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ECJ gives Commission exclusive power to sign copyright pact under the EU’s commercial policy


This week, the European Court of Justice (ECJ) opined that the EU is exclusively competent to conclude the 2009 Marrakesh Treaty to Facilitate Access to Published Works for Persons Who Are Blind, Visually Impaired, or Otherwise Print Disabled.

Though the matter of the treaty itself is non commercial, the court ruled in Opinion  3/15 that the EU had exclusive competence to rule on the case on the basis of the Common Commercial Policy (Article 207 ), which covers intellectual property, but also on the basis of the Treaty on the Functioning of the European Union’s (TFEU) Article 19.1, which covers the EU’s power to adopt non-discrimination laws.

In April 2014, Council decided to sign the Marrakesh Treaty for the European Union based on Article 207 and Article 114, which covers the EU’s internal market power. But member states then rejected the subsequent Commission proposal for the conclusion of the agreement.

The Commission brought the case the the ECJ to counter the arguments of the Czech Republic, Finland, France, Hungary, Italy, Lithuania, Romania, and the United Kingdom.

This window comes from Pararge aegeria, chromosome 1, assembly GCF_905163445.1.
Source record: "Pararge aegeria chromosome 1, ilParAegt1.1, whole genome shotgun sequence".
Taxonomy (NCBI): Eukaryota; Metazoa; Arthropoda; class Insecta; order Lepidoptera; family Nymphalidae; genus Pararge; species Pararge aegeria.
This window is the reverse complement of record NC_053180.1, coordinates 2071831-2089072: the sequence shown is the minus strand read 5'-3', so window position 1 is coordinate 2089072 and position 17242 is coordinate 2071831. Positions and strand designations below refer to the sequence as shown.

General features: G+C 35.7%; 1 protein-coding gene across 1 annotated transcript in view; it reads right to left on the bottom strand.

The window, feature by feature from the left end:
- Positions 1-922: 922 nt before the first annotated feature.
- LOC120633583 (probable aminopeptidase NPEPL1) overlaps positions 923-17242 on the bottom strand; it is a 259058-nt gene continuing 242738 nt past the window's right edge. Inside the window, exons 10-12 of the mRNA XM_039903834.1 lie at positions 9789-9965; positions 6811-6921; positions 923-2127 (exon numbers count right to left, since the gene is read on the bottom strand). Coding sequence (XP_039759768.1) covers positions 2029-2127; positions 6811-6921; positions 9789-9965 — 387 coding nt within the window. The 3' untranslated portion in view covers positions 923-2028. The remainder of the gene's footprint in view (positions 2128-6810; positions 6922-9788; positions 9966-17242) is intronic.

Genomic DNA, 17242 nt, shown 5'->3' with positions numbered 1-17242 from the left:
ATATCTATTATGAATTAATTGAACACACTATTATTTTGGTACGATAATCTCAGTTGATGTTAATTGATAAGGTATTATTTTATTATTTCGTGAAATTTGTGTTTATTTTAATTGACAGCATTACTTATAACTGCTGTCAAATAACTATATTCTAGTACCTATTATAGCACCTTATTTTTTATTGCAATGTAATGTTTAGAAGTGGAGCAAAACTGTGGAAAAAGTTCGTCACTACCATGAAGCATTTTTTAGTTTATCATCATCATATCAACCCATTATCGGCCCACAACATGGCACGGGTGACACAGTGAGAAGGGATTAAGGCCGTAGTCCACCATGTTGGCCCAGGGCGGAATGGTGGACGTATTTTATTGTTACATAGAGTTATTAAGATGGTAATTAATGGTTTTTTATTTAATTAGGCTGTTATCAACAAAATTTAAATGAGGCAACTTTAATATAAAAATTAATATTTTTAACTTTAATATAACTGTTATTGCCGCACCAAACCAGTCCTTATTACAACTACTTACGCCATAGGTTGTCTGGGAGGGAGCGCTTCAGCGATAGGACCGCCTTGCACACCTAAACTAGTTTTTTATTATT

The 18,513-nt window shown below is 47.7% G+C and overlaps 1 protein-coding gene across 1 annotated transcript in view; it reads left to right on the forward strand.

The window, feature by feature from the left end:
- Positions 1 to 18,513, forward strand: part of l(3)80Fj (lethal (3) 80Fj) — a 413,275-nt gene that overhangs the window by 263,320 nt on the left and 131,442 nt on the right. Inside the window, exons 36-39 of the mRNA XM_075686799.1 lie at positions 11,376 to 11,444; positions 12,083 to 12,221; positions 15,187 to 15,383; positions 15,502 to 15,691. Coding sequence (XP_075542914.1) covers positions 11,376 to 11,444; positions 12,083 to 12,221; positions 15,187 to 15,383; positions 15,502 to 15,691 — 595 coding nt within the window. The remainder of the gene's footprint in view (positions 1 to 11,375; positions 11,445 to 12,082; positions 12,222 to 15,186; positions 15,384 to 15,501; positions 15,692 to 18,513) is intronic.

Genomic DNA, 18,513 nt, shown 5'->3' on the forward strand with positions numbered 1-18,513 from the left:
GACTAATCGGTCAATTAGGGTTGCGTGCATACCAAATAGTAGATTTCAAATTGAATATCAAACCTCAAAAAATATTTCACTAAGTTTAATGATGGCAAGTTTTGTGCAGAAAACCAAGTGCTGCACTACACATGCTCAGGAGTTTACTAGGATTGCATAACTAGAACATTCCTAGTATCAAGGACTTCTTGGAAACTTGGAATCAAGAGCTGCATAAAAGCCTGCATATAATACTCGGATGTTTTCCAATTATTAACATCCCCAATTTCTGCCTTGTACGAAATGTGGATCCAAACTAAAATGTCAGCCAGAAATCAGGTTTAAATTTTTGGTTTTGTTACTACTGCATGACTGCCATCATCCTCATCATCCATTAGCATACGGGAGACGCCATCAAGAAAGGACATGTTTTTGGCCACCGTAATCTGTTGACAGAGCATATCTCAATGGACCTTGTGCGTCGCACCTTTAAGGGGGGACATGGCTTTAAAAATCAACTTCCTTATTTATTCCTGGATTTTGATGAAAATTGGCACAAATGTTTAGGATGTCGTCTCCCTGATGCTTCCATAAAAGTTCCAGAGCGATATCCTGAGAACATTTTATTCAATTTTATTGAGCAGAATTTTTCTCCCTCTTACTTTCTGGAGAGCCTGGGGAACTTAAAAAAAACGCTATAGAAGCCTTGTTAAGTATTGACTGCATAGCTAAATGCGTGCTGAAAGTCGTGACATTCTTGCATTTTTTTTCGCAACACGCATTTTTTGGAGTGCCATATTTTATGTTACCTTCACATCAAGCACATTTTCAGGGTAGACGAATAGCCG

The Court’s opinion is not a full win for the Commission.

Though the ruling clarified the scope of the EU’s intellectual property prerogatives under the Common Commercial Policy, member states can still bloc a move related to the signing of agreements such as the Marrakesh Agreement: “the provision stipulates that the adoption of EU legislation requires unanimity in the Council, EU treaty-making under the anti-discrimination power equally grants the Member States veto powers in the Council”, explains Gesa Kübeck, from the University of Passau in Germany in a piece on the case as the EU Law and Policy Blog.

As a result, “institutional debate over the conclusion of the Marrakesh Treaty might continue”, Kübeck reckons.